At Austin Community College, Mary Corredor, chairwoman of the ESL program, has waiting lists for several of her courses. But because of Texas' budget cuts, the students on those waiting lists may be out of luck. When Ms. Corredor started working at the college, in 1998, there were 75 students in the program on one campus and 99 on another. Now the program has expanded to three campuses and more than 500 students. In March, state lawmakers announced midyear cuts for public colleges; Austin took a $3.1-million hit.
Because there wasn't enough money to hire part-time instructors, Ms. Corredor had to cut about a half-dozen ESL sections from the 45 that she normally offers in the summer. She doesn't know how many minority students were turned away, but the ESL classes enroll mostly Central and South American immigrants, as well as students from Cambodia, India, Pakistan, and Taiwan.
The loss is particularly disturbing to the college's president, Richard W. Fonté, because public colleges across Texas are under pressure from lawmakers to increase the college-going rate of minority students. At Austin, Hispanic students account for less than 20 percent of the enrollment, although they make up more than 30 percent of the city's population.
"As far as 'access' institutions, we're the only game in town," says Mr. Fonté. "The fastest-growing percentage of the population is least likely to go to college, and budget cuts are starting to take away from our ability to do anything about it."
Across the country, wholesale cuts are also being made in vocational programs, as well as some low-enrollment programs in occupational fields, many of which enroll large proportions of minority students. The Community College of Baltimore County had to cut programs in computer-aided drafting, industrial maintenance and technology, and some other technical areas.
"We're trying to be careful to ensure that as we are making our decisions about program retrenchment, we are thinking about access," says Irving P. McPhail, chancellor of the college. "But in scaling back on vocational and remedial offerings" while preserving courses that students need in order to transfer, he acknowledges, "minority access will suffer at some point."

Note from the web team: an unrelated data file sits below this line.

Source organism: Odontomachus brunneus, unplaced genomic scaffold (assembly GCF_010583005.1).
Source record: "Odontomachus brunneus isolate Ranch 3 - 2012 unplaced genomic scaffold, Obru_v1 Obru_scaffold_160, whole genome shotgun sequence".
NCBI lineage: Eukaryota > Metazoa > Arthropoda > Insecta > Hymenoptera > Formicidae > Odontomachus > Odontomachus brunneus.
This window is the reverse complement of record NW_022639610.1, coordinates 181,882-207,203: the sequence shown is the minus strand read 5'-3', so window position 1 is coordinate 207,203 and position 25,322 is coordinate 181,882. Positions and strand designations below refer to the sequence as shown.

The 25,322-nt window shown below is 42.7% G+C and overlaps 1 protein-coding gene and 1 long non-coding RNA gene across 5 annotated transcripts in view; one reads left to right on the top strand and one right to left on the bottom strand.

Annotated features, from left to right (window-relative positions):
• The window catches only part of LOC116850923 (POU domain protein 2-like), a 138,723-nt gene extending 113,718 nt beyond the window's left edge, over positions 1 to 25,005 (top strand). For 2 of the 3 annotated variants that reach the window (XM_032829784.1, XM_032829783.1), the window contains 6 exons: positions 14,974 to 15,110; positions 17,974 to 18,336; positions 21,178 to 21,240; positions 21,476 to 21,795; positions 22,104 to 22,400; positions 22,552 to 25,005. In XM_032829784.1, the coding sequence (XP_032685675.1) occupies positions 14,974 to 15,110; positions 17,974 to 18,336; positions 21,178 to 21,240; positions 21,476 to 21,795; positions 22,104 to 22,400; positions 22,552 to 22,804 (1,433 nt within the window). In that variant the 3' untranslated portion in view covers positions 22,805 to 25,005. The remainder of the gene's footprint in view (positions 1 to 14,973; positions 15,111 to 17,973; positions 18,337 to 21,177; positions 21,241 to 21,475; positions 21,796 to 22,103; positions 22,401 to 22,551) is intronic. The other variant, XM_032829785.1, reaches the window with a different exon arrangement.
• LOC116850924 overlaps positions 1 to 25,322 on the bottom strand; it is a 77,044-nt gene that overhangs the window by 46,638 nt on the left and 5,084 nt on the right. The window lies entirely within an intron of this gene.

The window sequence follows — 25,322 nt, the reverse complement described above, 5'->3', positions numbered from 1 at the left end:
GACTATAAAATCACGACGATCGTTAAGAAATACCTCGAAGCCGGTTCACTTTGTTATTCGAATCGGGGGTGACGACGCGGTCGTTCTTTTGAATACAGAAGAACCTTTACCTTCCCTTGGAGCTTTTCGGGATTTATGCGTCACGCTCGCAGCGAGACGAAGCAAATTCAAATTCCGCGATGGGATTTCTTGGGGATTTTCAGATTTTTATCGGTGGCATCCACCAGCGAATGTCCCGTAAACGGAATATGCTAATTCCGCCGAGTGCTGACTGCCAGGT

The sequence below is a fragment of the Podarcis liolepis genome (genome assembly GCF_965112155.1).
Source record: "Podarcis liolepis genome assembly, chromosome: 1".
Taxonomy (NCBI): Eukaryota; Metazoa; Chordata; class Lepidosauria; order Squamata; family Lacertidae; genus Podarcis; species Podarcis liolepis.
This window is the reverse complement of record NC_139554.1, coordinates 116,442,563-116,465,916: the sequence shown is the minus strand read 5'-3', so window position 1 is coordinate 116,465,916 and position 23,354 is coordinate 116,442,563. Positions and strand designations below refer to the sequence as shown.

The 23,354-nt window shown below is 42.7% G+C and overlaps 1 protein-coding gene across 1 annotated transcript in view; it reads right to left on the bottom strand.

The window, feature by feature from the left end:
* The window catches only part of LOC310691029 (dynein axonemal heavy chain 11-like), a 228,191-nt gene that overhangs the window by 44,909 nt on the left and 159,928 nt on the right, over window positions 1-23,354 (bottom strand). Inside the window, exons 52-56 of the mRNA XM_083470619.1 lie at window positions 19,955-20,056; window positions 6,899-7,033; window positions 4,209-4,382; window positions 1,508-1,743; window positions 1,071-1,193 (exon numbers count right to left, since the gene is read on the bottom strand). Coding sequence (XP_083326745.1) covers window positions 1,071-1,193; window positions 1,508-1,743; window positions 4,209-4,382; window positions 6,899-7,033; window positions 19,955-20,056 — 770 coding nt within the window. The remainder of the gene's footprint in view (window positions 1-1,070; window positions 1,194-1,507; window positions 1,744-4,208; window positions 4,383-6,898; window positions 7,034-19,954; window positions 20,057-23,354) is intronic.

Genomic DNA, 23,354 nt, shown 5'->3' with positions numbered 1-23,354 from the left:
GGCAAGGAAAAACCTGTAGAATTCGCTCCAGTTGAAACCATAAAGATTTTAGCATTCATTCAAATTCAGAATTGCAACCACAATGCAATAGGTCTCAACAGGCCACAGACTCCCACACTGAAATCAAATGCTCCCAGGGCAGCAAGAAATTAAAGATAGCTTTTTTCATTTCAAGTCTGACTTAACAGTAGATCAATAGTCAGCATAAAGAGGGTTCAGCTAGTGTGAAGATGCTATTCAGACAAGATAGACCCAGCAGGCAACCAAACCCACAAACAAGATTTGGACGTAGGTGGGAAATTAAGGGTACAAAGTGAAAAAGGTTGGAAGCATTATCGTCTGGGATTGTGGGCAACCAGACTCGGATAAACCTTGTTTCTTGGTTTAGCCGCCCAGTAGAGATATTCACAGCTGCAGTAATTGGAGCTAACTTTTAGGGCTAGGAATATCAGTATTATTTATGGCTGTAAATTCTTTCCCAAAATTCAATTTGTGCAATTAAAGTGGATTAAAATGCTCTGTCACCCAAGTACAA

In Washington State, Earl Hale, executive director of the state community-college board, says many of the colleges in his system are cutting similar technical programs and paring down the offerings of many allied-health programs -- like nursing -- precisely at a time when some politicians and health professionals are calling for more diversity in the field.
Even in the many states where higher-education enrollment is booming, community colleges are not able to take in all the students who want to come.
In Washington, the state's community and technical colleges turned away students last year. The institutions, which enroll some 200,000 students, already had 9,000 for whom they received no state subsidies. (Two-year colleges are reimbursed about $3,500 per full-time-equivalent student.) In Florida, Sandford C. Shugart, president of Valencia Community College, notes that the state did not appropriate funds for one out of every four students who attended the college last year, a continuing limitation that has forced him to cap enrollment for this fall. Even without a cap, Mr. Shugart says, the college turned away roughly 3,000 students last fall. College surveys show that the students who are turned away are disproportionately low-income.
"It almost goes without saying that minority students often represent a large percentage of low-income students," he says, "which means that minority access is in jeopardy."
Budget cuts are also forcing many community colleges to raise tuition. If history is an indicator, some officials say, even slight increases in cost may have a negative effect on minority enrollment.
Mr. Hale notes that tuition is set to go up 35 percent at Washington State's 33 community colleges over the next three years. At Valencia, Mr. Shugart says, tuition has risen 8 percent in the past three years. Nationwide, tuition increased 7.9 percent last year at community colleges, according to the College Board.
In California, tuition at the state's community colleges is set to jump to $18 from $11 per credit this fall. The colleges raised tuition just $3 per credit hour in 1993. The following semester, black enrollment decreased 5.2 percent and Hispanic enrollment dropped by 4.1 percent.